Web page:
Best Practices for Producing a Water Quality Report Card
Tributary report cards are technical documents. Through careful measurement, water quality indicators are quantified, and the health of a Chesapeake Bay tributary is graded. The report card presents that scientific information to a public audience.
By sharing this information widely, public awareness can be raised. In the longer term, this awareness lays the foundation for engaging the public to support tributary health, and eventually to make the behavior change that will improve the health of their tributary.
But the general public is not a technical audience. To reach the public, the writing must be friendly and understandable. The layout must be pleasing and approachable. And the content must be relevant and engaging.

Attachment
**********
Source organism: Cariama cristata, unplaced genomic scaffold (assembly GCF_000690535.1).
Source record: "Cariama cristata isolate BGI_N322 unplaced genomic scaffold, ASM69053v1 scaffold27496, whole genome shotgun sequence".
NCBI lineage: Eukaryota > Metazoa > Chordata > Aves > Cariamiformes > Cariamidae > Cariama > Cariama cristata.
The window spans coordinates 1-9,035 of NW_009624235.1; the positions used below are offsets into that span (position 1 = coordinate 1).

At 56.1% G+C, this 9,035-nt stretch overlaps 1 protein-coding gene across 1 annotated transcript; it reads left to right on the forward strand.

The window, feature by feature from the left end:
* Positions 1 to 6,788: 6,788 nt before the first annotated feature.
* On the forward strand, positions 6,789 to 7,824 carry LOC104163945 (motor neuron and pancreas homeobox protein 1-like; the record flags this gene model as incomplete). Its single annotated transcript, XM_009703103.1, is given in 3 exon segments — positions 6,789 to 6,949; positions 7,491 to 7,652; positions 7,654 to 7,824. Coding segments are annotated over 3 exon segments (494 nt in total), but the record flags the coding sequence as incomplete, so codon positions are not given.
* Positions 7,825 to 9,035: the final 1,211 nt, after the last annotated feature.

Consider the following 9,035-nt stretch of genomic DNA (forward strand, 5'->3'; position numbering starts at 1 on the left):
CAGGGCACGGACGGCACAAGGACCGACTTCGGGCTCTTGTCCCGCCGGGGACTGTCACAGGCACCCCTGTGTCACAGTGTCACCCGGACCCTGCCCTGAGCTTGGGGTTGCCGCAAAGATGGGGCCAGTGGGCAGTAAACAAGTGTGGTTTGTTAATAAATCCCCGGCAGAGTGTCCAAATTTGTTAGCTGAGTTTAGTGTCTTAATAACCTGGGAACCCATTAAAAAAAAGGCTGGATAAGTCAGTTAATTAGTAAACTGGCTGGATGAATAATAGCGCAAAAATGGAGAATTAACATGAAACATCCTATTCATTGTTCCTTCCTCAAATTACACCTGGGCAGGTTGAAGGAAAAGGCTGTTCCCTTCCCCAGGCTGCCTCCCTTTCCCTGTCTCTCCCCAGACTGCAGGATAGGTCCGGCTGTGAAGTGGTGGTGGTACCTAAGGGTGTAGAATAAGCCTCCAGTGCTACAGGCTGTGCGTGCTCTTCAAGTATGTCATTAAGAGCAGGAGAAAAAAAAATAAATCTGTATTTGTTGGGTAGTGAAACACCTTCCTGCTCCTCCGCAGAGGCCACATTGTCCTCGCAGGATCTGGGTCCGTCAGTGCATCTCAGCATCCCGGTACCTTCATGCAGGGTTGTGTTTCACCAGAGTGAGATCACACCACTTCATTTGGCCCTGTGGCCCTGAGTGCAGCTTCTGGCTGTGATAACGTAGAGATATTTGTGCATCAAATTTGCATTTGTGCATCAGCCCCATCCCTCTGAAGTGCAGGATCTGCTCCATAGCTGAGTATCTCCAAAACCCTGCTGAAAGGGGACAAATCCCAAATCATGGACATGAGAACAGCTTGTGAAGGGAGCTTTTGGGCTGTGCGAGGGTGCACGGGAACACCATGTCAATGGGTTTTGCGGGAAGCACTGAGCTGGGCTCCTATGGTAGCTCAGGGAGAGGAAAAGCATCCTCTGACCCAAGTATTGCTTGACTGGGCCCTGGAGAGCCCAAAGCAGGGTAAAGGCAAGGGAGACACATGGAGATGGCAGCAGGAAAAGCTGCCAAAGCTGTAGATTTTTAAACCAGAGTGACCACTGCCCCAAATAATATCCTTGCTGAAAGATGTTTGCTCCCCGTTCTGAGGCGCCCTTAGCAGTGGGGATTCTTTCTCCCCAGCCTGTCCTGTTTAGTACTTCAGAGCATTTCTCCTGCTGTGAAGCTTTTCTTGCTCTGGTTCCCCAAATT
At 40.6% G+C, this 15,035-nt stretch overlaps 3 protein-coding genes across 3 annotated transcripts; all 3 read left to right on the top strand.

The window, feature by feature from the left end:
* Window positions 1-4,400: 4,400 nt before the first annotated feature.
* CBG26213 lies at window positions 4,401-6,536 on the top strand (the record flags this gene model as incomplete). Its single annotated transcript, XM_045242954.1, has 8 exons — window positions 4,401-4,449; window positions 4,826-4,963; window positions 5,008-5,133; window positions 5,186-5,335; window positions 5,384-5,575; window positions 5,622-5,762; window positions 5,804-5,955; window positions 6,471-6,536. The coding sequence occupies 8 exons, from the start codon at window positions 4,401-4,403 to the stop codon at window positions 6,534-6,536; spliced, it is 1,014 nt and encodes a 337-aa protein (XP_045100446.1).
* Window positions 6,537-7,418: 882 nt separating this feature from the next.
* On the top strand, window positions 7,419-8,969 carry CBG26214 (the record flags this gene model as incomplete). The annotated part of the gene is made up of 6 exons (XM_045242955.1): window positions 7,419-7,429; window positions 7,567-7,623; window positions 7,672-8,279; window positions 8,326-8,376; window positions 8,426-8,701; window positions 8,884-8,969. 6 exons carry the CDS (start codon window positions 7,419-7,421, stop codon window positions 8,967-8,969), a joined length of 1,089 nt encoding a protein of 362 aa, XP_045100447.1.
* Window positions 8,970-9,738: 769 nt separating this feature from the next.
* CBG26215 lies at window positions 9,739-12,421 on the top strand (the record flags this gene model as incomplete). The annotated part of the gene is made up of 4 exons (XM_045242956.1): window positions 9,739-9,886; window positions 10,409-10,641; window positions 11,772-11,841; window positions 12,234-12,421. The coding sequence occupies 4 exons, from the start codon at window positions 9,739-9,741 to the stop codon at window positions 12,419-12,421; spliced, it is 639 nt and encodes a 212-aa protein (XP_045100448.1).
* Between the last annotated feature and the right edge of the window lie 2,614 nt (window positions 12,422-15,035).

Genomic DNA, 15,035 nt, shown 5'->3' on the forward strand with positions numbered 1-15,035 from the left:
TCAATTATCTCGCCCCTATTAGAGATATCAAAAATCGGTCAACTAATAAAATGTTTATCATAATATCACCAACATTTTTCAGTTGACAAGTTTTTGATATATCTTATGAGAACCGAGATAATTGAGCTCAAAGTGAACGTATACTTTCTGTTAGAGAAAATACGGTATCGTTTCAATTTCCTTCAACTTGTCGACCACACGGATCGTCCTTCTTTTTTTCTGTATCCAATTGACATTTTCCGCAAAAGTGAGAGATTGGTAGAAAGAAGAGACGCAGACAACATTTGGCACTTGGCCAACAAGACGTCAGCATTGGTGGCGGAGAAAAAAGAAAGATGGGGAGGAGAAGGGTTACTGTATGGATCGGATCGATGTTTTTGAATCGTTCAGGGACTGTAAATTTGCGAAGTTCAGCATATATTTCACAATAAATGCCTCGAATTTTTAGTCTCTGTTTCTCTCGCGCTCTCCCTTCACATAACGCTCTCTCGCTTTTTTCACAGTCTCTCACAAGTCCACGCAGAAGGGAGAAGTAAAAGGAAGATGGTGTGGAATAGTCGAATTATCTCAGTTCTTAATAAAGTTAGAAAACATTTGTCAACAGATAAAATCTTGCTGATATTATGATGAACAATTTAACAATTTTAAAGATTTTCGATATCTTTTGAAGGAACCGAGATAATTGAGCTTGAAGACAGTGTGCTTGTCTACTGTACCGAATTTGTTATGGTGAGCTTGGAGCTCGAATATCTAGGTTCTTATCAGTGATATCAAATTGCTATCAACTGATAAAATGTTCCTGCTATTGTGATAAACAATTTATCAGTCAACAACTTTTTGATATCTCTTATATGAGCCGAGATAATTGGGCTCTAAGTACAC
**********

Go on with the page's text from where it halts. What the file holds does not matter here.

With funding from the Chesapeake Bay Trust, the West/Rhode Riverkeeper engaged OpinionWorks to conduct a readership study of tributary report cards. Through six professionally-conducted focus groups held in urban, suburban, and rural parts of the Bay watershed, the needs and preferences of the public audience were examined.
The findings of those focus groups were distilled into best practices for producing an accessible and engaging report card for the public. These recommendations are
research-based, driven by the audience. Implementing these recommendations will give a report card much better readership and impact in its watershed.
The full best practices report is below.